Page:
“If I can just touch his robe, that is enough to heal me,” she thinks to herself.

As the crowd passes her secret place, she steps from the shadows and joins in the back. Small and frail from over a decade of illness, it is easy for her to press toward his location in the center.

“There he is…” She sees him and begins to tremble. His presence alone is like nothing she has ever experienced. She cannot see his face; she is hidden behind him. She hears his gentle voice as he speaks with those surrounding him. He is on a path to heal the young daughter of a synagogue leader.

Her heart sinks as she hears of the young girl’s illness. She immediately prays for the girl. She knows what it is to be struck with illness that doctors cannot heal. She hears the girl’s father plead with love-filled fear. This daughter is so cherished.

“Father, if not me, then please heal her. She still has her youth, a whole life ahead of her,” she prays.

The crowd continues to walk and she realizes how far she is from the tent that has held her for so long. When had such boldness filled her? When had God brought her so far? The tent held the worst years of her life, but also the years where she came to know the Word of God more fully than ever before. She feels the tension within her, recognizing she has found comfort in the familiarity of that dark place. Now, it is here among people whose presence she has longed for that she is a foreigner.

“The Lord is like a father to his children, tender and compassionate to those who fear him.”

She looks down at her hands. She has dreamt of meeting the man they call “Jesus” from the first stories she heard of his miracles. She’s heard of the boldness he preaches with and she’s heard of the paralyzed man he healed. But, could she reach her hand to touch him for herself?

Would he scold her for making him unclean? Would he be angry she did it without asking? He is going to heal this young girl, he cannot be bothered with her, too. Who is she to think that he would even want to see her healed?

“The Lord is compassionate and merciful, slow to get angry and filled with unfailing love. He will not constantly accuse us, nor remain angry forever. He does not punish us for all our sins; he does not deal harshly with us, as we deserve. For his unfailing love toward those who fear him is as great as the height of the heavens above the earth.”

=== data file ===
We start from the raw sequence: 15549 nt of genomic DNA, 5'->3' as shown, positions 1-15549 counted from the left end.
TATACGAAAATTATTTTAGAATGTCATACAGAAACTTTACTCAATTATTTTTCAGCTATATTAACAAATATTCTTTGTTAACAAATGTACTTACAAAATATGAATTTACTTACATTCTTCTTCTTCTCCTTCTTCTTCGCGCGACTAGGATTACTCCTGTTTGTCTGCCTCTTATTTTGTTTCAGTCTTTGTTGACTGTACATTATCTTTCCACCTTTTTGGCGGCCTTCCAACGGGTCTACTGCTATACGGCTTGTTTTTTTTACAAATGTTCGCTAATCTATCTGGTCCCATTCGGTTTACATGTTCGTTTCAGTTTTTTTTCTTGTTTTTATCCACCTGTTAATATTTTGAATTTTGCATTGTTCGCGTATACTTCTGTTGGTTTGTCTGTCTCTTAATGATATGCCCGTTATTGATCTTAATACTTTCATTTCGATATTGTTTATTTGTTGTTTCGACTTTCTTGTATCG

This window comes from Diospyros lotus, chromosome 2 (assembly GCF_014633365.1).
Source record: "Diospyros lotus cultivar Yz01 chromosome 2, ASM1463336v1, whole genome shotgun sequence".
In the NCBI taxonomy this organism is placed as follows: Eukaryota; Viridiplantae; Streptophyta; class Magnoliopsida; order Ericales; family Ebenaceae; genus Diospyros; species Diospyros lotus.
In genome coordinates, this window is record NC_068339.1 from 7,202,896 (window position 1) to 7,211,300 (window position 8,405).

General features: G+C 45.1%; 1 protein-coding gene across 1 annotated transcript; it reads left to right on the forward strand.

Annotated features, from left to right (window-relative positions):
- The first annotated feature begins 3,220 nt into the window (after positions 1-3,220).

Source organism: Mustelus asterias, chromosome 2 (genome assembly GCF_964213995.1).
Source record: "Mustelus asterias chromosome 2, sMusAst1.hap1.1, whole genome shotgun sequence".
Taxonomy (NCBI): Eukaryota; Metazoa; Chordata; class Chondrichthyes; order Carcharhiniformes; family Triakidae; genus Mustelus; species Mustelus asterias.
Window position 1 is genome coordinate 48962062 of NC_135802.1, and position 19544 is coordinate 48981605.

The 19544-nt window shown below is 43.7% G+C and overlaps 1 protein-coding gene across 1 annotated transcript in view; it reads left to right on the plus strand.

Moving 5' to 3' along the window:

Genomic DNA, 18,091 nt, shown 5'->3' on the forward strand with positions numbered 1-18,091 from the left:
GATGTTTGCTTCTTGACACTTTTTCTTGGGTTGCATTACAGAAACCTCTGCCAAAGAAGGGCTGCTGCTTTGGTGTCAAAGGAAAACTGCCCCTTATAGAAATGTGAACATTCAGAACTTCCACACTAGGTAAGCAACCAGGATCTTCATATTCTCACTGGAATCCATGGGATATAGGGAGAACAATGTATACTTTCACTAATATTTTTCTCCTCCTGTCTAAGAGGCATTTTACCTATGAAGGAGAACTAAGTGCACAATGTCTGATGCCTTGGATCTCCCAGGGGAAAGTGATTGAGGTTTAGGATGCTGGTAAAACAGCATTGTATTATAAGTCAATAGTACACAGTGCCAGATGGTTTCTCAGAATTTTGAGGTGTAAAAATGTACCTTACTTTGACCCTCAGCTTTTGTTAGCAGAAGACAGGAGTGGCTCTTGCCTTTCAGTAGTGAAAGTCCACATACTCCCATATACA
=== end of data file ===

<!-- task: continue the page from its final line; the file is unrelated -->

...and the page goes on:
The Truths she’s memorized and the doubt within her are at odds, both fighting to win over the next actions she will take. Her hands are trembling as she reaches out, slowly at first. She is within an inch of his robe when desperation takes over. She spreads her fingers wide and opens up her palms.

She presses her hands to the back of his robe and the feeling is overwhelming. Her heart feels like it is going to beat out of her chest. Her stomach twists and she feels like her entire body is lifted off the ground, yet her feet stay planted. In an instant, she knows the bleeding has stopped.

His feet stop moving. “Who touched my robe?” Jesus asks.

She holds her breath.

“Look at this crowd,” his disciple, Thomas, laughs. “How can you ask, ‘who touched me?'”

“Master, the whole crowd is pressing up against you,” Peter replies more softly.

But, Jesus knows. He knows that someone has reached with purpose. With hope. With faith.

Conviction and worship are bursting within her. She falls to her knees, face to the ground, and weeps. The crowd steps back, expanding the circle surrounding Jesus. Some of them recognize her and are repulsed. Others are confused, unsure what is happening. The synagogue leader is anxious.

Jesus reaches his hand down to touch her shoulder. The feeling is so unfamiliar. It has been years since anyone has touched her.

“Daughter,” he whispers.

She whimpers and falls lower to the ground. For twelve years she has been called nothing but unclean and unwanted. Daughter. She wants to lift her eyes to meet his, but reverent fear fills her. “Who is this man?” she asks within her soul.

“Your faith has made you well. Go in peace. Your suffering is over,” he speaks softly over her.

She looks up. No one has ever said such a thing to her and in the depths of her soul she knows that every word is true.

As Jesus is speaking with her, they are interrupted by hurried messengers. The synagogue leader begins to weep. She overhears the news, “Your daughter is dead.”

Jesus looks deep into her eyes, squeezes her hand, and turns to the synagogue leader, “Don’t be afraid. Just have faith.”

With mixed emotions, she prays for the faith of the synagogue leader and knows that he is about to experience something that will change his life forever.

She turns her back to the crowd and walks in the opposite direction.

“Praise the Lord, everything he has created, everything in all his kingdom. Let all that I am praise the Lord.”

Right. Left. Right. Left. Right. Left. Slowly at first, then with a quicker pace.

Until a few moments ago, her awakening remained within her soul. Now, it has been witnessed by a crowd. With each foot placed in front of the other she is sharing her faith with the world.